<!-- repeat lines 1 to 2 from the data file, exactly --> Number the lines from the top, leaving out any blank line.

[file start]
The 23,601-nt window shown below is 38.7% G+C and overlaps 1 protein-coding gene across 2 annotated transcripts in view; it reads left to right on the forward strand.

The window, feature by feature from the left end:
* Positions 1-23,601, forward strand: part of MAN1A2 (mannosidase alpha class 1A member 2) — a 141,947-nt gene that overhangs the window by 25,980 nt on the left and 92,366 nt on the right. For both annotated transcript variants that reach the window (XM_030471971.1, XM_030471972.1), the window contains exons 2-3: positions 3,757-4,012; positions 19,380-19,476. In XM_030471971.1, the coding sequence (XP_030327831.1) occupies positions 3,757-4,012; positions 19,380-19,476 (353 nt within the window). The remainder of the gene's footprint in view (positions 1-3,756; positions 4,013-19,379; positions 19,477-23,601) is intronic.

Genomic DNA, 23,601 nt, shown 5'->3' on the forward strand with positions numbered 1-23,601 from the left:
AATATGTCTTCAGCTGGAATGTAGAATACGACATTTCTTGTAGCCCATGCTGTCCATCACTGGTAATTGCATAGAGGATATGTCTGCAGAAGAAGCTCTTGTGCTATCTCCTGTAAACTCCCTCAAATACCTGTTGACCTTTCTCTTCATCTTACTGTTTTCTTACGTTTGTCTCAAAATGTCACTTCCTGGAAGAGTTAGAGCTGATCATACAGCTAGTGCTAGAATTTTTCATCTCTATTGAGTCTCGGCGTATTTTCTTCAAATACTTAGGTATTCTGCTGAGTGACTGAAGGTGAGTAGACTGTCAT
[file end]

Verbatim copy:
The 23,601-nt window shown below is 38.7% G+C and overlaps 1 protein-coding gene across 2 annotated transcripts in view; it reads left to right on the forward strand.

The window, feature by feature from the left end: